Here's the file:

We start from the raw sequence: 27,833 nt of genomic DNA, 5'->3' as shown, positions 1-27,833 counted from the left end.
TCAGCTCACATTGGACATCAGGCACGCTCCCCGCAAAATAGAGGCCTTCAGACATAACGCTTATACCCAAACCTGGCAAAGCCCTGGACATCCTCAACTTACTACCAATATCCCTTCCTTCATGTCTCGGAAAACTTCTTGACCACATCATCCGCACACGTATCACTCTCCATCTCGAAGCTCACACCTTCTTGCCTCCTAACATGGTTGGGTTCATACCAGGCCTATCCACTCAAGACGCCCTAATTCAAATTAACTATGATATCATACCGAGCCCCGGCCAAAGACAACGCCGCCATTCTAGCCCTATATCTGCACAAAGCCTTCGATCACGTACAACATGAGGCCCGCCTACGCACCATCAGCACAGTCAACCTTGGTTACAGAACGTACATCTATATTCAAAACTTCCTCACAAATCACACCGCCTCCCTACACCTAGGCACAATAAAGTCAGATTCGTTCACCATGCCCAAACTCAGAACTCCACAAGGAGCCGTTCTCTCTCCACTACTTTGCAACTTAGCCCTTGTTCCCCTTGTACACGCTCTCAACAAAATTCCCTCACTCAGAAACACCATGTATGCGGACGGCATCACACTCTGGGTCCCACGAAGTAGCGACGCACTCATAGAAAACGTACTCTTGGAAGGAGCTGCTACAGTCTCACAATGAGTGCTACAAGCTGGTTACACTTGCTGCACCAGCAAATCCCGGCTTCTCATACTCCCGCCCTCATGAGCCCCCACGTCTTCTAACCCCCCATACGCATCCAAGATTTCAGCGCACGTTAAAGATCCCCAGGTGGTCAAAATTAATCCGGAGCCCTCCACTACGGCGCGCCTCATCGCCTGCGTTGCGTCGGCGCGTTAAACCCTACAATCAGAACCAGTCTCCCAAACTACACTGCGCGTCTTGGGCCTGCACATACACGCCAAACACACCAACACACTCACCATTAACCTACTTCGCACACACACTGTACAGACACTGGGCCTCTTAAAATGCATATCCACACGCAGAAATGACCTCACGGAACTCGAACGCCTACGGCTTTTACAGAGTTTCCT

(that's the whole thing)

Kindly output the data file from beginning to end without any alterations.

We start from the raw sequence: 27,833 nt of genomic DNA, 5'->3' as shown, positions 1-27,833 counted from the left end.
TCAGCTCACATTGGACATCAGGCACGCTCCCCGCAAAATAGAGGCCTTCAGACATAACGCTTATACCCAAACCTGGCAAAGCCCTGGACATCCTCAACTTACTACCAATATCCCTTCCTTCATGTCTCGGAAAACTTCTTGACCACATCATCCGCACACGTATCACTCTCCATCTCGAAGCTCACACCTTCTTGCCTCCTAACATGGTTGGGTTCATACCAGGCCTATCCACTCAAGACGCCCTAATTCAAATTAACTATGATATCATACCGAGCCCCGGCCAAAGACAACGCCGCCATTCTAGCCCTATATCTGCACAAAGCCTTCGATCACGTACAACATGAGGCCCGCCTACGCACCATCAGCACAGTCAACCTTGGTTACAGAACGTACATCTATATTCAAAACTTCCTCACAAATCACACCGCCTCCCTACACCTAGGCACAATAAAGTCAGATTCGTTCACCATGCCCAAACTCAGAACTCCACAAGGAGCCGTTCTCTCTCCACTACTTTGCAACTTAGCCCTTGTTCCCCTTGTACACGCTCTCAACAAAATTCCCTCACTCAGAAACACCATGTATGCGGACGGCATCACACTCTGGGTCCCACGAAGTAGCGACGCACTCATAGAAAACGTACTCTTGGAAGGAGCTGCTACAGTCTCACAATGAGTGCTACAAGCTGGTTACACTTGCTGCACCAGCAAATCCCGGCTTCTCATACTCCCGCCCTCATGAGCCCCCACGTCTTCTAACCCCCCATACGCATCCAAGATTTCAGCGCACGTTAAAGATCCCCAGGTGGTCAAAATTAATCCGGAGCCCTCCACTACGGCGCGCCTCATCGCCTGCGTTGCGTCGGCGCGTTAAACCCTACAATCAGAACCAGTCTCCCAAACTACACTGCGCGTCTTGGGCCTGCACATACACGCCAAACACACCAACACACTCACCATTAACCTACTTCGCACACACACTGTACAGACACTGGGCCTCTTAAAATGCATATCCACACGCAGAAATGACCTCACGGAACTCGAACGCCTACGGCTTTTACAGAGTTTCCT